Working class Catholics in the North were "anti-authority and anti-everything", the late Archbishop of Armagh Cahal Daly said.
State files, just released under the 30-year-rule, show the one-time
head of the Catholic Church in Ireland blamed a deep scepticism among
some of his flock on the SDLP.
In remarks made to a senior
Irish government official in 1986, he said the party, then under John
Hume, had made no serious effort to challenge Sinn Féin in Catholic
result was a wary response to the then fledgling Anglo-Irish Agreement
in areas such as west Belfast, according to the ex-primate, who was
Bishop of Down and Connor at the time.
Gerry Adams was "the working class hero" and the SDLP "count for nothing", he said.
remarks were made during a secret meeting with David Donoghue, an Irish
government negotiator in Anglo-Irish talks who went on to become
ambassador to the UN.
Notes of the meeting in February that
year show Bishop Daly believed middle-class Catholics strongly
supported the new agreement.
"In the working-class Catholic
ghettos of west Belfast, however, where people are 'anti-Establishment,
anti-authority and anti-everything', the mood is one of deep
scepticism," he remarked.
Bishop Daly "blames the SDLP for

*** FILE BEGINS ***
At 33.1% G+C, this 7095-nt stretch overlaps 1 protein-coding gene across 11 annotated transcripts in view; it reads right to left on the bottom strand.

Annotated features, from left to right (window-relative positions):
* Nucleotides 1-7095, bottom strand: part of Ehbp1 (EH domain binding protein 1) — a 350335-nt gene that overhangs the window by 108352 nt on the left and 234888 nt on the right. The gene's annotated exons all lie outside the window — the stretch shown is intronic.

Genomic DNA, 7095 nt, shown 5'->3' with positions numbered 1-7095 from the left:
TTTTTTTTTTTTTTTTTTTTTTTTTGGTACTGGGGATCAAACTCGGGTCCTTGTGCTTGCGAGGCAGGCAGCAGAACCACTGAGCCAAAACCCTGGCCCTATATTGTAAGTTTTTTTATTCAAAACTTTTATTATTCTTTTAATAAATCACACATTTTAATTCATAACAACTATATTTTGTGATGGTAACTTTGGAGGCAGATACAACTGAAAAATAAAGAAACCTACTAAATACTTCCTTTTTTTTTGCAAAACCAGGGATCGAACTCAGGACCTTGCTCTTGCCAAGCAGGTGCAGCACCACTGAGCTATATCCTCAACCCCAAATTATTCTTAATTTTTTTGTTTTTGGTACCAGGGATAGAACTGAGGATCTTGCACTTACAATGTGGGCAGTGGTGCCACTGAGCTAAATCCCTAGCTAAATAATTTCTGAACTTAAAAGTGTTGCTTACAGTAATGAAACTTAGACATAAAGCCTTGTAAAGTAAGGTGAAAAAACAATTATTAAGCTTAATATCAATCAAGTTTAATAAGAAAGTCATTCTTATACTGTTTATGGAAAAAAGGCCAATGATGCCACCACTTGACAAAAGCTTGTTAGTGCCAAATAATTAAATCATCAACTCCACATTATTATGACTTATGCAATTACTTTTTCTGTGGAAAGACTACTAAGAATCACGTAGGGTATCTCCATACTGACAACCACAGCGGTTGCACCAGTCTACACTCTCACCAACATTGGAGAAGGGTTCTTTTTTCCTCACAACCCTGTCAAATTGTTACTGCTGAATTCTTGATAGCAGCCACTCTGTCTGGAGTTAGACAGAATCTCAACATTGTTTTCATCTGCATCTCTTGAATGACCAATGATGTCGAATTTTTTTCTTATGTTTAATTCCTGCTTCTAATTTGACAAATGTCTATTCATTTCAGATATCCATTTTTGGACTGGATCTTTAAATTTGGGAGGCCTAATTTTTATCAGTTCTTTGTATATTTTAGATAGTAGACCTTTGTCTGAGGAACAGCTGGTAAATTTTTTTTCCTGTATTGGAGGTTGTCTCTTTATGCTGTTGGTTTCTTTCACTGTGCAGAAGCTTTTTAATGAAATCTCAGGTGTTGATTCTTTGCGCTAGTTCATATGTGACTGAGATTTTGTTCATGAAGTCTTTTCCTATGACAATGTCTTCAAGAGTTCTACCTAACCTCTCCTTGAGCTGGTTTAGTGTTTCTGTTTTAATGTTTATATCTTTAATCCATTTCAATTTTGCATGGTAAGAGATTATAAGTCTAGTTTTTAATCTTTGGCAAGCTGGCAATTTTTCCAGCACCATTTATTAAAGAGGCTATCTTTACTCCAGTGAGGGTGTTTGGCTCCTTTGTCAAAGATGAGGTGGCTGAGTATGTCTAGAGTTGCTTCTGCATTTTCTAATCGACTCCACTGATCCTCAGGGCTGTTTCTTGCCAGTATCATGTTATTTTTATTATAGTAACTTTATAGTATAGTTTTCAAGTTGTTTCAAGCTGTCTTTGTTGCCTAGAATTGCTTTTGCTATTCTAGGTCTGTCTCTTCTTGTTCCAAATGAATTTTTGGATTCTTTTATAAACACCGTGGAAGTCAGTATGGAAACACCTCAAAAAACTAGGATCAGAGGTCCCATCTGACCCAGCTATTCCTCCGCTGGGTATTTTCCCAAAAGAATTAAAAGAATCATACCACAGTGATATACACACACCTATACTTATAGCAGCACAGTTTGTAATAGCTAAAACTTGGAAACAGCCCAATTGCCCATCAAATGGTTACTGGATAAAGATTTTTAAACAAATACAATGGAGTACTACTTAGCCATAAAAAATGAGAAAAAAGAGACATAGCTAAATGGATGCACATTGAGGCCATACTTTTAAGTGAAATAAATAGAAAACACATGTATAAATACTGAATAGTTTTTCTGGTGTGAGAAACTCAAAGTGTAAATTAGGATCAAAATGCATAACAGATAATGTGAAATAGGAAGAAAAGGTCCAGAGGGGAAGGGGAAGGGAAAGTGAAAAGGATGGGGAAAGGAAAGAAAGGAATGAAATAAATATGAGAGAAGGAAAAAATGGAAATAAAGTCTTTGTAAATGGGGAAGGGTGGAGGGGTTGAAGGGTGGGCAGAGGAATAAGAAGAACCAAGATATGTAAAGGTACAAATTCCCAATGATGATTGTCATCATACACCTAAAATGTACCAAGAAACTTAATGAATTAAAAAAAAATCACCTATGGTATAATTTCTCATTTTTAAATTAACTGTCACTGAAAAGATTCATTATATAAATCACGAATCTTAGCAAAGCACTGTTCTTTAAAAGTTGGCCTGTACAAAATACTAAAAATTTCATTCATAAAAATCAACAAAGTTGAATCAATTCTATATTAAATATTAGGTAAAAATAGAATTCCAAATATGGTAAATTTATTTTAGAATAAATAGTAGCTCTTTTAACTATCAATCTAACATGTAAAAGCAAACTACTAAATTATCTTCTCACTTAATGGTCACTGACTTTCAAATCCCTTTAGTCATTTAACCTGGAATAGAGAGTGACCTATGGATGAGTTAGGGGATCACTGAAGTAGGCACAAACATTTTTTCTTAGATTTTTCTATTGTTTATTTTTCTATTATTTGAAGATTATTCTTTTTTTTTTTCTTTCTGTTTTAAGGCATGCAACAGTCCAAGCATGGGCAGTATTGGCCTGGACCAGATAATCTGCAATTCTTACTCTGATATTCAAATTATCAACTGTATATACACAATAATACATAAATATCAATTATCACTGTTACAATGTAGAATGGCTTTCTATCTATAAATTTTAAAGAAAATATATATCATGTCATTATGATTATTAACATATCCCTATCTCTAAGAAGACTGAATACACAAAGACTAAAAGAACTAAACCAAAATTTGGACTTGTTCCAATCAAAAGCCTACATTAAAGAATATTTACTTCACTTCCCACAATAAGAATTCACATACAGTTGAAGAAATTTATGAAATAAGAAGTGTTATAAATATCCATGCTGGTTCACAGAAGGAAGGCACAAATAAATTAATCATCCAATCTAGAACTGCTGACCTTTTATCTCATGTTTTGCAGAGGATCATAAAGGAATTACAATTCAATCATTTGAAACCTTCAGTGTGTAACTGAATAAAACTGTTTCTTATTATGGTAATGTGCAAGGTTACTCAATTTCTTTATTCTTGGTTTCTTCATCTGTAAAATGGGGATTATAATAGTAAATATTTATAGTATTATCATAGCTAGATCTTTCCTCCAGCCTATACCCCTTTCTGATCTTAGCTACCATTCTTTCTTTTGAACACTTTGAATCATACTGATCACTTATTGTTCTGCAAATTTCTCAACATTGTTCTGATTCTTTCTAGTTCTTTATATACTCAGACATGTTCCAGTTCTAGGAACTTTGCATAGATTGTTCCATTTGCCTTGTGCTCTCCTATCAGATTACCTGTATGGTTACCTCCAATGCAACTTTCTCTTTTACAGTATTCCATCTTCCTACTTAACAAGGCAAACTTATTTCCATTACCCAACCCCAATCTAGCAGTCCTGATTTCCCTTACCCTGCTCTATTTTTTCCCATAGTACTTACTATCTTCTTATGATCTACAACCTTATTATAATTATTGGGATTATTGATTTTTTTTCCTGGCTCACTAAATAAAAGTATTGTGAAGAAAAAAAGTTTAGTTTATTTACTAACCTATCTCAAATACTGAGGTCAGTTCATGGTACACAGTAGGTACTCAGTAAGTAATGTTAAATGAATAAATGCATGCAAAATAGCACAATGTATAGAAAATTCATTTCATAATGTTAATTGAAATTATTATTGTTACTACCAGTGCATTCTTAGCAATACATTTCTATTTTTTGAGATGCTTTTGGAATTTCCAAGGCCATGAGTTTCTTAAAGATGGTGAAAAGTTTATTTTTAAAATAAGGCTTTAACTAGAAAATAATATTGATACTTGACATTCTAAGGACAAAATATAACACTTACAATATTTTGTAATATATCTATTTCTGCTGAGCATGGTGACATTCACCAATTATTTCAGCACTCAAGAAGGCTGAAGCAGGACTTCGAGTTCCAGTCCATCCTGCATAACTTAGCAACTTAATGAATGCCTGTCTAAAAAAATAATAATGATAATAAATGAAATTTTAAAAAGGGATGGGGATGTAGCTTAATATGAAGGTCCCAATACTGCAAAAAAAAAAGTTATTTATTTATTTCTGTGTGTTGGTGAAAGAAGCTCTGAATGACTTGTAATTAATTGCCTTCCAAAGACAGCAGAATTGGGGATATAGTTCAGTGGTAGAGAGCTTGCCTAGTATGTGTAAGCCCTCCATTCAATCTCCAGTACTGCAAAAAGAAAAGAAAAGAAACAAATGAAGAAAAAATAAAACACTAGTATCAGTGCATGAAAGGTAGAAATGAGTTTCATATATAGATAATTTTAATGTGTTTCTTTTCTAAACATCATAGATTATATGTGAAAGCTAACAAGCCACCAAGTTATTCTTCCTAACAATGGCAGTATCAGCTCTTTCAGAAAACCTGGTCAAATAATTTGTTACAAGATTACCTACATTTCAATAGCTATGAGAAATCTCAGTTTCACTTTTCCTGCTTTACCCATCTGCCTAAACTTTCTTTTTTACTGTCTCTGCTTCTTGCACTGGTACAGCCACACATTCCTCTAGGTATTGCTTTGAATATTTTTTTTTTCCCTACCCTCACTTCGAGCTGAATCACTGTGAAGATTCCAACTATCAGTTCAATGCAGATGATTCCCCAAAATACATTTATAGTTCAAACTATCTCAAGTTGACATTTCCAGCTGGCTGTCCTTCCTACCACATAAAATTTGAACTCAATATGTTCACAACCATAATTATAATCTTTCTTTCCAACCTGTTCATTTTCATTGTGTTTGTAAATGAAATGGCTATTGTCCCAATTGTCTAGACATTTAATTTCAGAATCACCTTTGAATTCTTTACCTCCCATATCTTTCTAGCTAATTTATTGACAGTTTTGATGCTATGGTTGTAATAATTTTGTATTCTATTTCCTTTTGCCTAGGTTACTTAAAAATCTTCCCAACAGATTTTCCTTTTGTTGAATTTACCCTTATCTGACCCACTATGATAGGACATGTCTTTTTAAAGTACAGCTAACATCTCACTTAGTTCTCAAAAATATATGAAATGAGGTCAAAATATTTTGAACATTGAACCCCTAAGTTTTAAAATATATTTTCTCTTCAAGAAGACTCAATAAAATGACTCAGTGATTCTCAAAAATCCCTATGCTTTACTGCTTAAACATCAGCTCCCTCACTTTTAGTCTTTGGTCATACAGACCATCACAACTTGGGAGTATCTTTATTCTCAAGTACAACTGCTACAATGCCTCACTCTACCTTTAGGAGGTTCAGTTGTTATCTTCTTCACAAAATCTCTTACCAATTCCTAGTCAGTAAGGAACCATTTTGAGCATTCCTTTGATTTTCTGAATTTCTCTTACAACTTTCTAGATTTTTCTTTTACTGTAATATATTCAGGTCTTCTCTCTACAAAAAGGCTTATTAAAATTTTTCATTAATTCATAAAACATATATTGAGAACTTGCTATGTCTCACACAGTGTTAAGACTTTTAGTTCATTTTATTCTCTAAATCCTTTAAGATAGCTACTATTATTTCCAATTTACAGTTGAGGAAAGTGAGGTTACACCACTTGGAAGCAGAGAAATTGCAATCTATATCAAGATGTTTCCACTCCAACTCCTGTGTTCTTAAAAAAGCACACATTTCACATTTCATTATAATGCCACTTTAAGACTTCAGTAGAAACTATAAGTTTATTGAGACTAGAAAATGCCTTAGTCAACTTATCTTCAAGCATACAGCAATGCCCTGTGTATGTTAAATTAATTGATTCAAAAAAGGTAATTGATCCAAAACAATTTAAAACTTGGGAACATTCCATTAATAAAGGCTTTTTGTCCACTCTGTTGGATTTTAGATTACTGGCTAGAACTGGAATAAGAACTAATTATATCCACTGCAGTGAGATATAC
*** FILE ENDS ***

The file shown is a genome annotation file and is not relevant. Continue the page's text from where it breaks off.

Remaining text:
having made no serious effort in the past to penetrate West Belfast and
to challenge Sinn Féin's monopoly there."
The soon-to-be cardinal also took aim at unionist leaders for rising loyalist violence and sectarian murders.
"Bishop Daly blames the 'totally irresponsible' attitude of unionist politicians for much of this militancy," the notes state.
are moderate voices in the unionist camp but they 'cannot be heard
about the din' (a metaphor which he applied also the SDLP in West
This had the effect of Catholics "in the ghettos" turning "all to easy to the Provos for their protection".
said there was considerable anger that then DUP leader Ian Paisley had
managed to take control of the unionist community and made then UUP
leader Jim Molyneaux "look like a small boy".
attention to then Secretary of State Tom King, Bishop Daly dismisses the
senior Tory figure as a "totally unimpressive politician".